My son is 22 yr old. He had an AVM repaired at the end of June this year and everything was great for1 week. While playing bean bags, he all of a sudden had the worst headache so we took him to the hospital, where they air lifted him to Chicago (after being diagnosised with a bleed from a part of the avm that was left in.) He had a MRI ater his first surgery so I dont know why they couldnt see it. The Neurosurgeon went back in and removed the remaining avm part but this time my son was left with right sided weakness.He was a great athelete but now cant run or play any sports because of uncoordination of his right side. Is this called dysmetria or spasticity? He connot make a smooth move that is right on. They are usually moves that are over or under . Will this get better or should he start perfecting his left side (hes right handed) He also cant write very well. This is really the hardest thing for him (and me) Now he hesitates to go places with his friends unless it takes no movement like sports,dancing etc.He is presently in college to be a gym teacher and thank God for the americans with disabilities act............. they are providing a note taker for him. What else can we do ?????????? can somebody help us? Also is there any other 22 yr old (or so) that could give him some encouragement? Thank you so much Sheila.
I'm going to advise you to get to a website that has many experienced sufferers on it. I'm on another as a result of concussion and damage that has helped me a lot. Tests often don't initially show the damage and I, as well as many others, am living proofs. It is not necessarily the doctors fault, the tests are not full proof, the symptoms are. Sorry to here about the tragedy, I know it sounds like useless information but time is sometimes the necessary healer & waiting the hardest thing to do. How long has it been since the surgery? In answer to your question without going in to all the details. Spasticity is a messed up central nervous, the muscles continually get messages from the brain to tighten and we "over-fire"(move without control).It is more often, though not always progressive and usually disease related(spastic cerebral palsy, multiple sclerosis). What to do depends on the severity as there are drugs that can help, but they have some nasty side effects.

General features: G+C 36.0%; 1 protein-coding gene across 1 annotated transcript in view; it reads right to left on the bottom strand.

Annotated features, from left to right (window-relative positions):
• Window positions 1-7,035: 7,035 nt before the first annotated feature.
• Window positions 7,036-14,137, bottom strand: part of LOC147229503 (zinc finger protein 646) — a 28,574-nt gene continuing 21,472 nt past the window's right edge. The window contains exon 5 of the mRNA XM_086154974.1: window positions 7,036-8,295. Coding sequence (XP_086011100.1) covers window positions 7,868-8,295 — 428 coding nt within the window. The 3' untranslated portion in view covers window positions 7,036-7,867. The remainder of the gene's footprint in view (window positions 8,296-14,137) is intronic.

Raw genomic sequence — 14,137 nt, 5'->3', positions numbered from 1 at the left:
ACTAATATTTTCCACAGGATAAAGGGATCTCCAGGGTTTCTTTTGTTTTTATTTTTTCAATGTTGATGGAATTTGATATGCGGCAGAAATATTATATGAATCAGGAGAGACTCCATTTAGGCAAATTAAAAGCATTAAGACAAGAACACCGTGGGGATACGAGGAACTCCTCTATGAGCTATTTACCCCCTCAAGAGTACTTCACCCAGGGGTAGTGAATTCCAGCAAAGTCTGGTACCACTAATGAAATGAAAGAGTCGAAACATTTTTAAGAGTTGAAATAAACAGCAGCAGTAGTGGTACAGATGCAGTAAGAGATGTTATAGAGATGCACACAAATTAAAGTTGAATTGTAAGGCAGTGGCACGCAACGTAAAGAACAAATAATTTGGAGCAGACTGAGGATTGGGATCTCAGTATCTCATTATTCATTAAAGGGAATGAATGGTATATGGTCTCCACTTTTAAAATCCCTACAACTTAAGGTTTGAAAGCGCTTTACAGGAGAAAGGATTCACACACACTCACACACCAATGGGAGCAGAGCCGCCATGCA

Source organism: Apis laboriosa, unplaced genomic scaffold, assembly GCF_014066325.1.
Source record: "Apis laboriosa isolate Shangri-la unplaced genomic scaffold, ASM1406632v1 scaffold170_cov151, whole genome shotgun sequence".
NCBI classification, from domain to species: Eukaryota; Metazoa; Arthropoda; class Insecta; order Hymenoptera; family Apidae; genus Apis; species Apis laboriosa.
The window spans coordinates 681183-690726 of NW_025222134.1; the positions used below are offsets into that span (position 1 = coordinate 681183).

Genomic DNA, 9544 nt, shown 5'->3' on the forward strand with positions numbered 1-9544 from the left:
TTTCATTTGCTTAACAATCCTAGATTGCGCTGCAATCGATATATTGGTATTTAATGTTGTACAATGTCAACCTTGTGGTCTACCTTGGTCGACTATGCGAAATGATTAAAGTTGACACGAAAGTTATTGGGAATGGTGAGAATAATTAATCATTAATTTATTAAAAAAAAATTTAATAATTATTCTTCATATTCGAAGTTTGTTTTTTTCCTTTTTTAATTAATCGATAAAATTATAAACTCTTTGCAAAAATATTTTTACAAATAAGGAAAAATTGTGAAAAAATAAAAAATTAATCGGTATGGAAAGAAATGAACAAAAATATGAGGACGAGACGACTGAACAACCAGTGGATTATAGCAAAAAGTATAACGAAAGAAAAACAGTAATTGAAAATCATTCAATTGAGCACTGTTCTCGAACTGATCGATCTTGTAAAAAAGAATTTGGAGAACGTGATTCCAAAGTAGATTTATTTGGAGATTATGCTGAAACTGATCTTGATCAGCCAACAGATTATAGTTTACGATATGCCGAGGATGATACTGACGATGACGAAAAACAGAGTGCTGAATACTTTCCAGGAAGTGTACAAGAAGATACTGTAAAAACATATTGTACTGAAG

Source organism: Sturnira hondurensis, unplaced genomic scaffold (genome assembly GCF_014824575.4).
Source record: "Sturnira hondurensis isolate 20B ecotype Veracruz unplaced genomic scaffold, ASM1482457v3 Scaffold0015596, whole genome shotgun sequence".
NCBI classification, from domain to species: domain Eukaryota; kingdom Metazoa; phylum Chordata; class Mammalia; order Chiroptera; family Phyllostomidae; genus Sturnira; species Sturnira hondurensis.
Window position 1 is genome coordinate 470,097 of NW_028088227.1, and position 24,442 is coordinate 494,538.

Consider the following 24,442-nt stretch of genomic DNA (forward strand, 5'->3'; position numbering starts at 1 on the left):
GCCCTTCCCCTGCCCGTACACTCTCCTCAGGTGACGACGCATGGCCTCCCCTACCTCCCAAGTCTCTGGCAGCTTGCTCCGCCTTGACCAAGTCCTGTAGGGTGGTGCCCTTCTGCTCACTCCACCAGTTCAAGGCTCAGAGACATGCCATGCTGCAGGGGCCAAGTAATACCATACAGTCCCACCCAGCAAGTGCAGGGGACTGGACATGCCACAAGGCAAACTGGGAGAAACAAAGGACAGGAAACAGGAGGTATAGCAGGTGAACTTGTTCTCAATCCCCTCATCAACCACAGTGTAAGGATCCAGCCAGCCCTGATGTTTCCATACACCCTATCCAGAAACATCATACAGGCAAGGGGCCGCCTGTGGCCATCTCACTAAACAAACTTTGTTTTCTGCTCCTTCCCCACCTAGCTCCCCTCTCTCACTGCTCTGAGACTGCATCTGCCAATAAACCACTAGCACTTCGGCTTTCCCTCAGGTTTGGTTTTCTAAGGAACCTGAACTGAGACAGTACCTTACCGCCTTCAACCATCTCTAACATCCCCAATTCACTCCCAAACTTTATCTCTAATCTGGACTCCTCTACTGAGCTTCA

Dysmetria is more of a lack of coordination, where you will over/under shoot the movement. Here we can't receive and/or process signals quick enough. an example, the ball hits you in the face when you go to catch it because you couldn't see it properly, couldn't judge its distance, or couldn't get your glove up fast enough. The pathways between the damaged cerebellum are hindered(plain English: the eyes speak to the brain it has to receive it fast enough and clear-spatial information; the cerebellum then does what it is asked to do). It is kind of like more of a difficulty to judge distance or scale.
A simple motor activity test performed by a doctor should reveal this and if found a referral to a good TEAM of ENT specialists( I suggest team because they could perform various tests and you would immediately get more than one opinion). I have lovely friends with MS & CP but unfortunately they are unable to correspond. I'll pray for you and your situation, may God help you and give you/yours/specialists discernment. My care and my prayer
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